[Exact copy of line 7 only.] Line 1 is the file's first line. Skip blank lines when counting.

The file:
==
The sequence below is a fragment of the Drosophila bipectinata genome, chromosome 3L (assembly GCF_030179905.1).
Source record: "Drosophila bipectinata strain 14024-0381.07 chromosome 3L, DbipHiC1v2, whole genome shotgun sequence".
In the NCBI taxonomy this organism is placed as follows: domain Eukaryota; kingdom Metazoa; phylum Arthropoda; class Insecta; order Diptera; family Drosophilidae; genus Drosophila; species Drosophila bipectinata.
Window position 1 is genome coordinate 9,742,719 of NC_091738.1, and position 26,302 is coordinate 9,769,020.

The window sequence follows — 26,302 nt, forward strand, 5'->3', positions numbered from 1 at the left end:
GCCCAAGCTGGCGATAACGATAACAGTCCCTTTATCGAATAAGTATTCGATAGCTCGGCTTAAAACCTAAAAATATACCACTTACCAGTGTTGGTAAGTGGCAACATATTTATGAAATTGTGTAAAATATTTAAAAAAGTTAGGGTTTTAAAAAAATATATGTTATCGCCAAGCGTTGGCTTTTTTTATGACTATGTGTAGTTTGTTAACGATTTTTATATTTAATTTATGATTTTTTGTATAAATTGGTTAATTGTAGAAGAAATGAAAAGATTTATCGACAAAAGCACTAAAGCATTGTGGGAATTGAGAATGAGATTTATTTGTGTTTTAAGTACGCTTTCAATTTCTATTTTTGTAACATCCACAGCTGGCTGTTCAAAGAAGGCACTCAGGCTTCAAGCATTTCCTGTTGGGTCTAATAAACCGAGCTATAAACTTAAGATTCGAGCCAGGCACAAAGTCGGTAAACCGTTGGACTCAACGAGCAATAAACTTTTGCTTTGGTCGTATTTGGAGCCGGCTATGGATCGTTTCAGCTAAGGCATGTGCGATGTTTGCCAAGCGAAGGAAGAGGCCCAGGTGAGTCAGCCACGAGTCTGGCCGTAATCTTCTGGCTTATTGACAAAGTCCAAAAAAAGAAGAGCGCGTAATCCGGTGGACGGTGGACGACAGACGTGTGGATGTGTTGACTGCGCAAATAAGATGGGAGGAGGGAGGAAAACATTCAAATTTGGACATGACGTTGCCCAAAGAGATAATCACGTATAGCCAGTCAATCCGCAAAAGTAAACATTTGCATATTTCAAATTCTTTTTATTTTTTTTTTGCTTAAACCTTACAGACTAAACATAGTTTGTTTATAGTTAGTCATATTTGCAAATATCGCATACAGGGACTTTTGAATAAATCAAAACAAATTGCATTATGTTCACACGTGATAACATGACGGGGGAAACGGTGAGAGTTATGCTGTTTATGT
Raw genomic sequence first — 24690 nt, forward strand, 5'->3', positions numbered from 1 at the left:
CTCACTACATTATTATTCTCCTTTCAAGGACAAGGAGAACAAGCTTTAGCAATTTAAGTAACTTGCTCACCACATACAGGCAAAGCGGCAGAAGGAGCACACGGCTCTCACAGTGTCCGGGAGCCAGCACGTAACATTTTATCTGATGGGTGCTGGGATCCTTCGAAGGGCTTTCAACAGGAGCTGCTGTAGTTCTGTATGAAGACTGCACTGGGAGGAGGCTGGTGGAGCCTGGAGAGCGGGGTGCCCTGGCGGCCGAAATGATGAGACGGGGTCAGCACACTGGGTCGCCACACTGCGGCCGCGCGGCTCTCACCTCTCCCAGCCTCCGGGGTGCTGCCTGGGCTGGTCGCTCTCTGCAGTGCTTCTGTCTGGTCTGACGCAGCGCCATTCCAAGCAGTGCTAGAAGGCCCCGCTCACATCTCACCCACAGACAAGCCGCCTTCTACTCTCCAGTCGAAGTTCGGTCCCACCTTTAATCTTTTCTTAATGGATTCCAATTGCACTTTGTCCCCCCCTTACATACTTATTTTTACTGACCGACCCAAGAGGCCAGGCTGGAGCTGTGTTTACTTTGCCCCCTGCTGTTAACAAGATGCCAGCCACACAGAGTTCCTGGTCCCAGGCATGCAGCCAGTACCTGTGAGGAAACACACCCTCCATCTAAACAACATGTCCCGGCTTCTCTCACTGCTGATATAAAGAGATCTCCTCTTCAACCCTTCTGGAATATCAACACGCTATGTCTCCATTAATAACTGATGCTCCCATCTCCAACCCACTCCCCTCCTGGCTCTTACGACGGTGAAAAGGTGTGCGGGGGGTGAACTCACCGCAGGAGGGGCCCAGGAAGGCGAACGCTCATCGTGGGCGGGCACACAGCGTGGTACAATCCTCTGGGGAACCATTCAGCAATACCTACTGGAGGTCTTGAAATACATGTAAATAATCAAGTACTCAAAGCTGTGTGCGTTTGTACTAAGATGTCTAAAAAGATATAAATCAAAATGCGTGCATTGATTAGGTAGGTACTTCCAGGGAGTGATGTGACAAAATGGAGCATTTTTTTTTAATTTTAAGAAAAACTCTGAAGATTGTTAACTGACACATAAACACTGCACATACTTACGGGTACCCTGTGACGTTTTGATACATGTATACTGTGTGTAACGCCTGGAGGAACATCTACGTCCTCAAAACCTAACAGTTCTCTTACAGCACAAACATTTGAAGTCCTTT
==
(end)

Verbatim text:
Raw genomic sequence first — 24690 nt, forward strand, 5'->3', positions numbered from 1 at the left: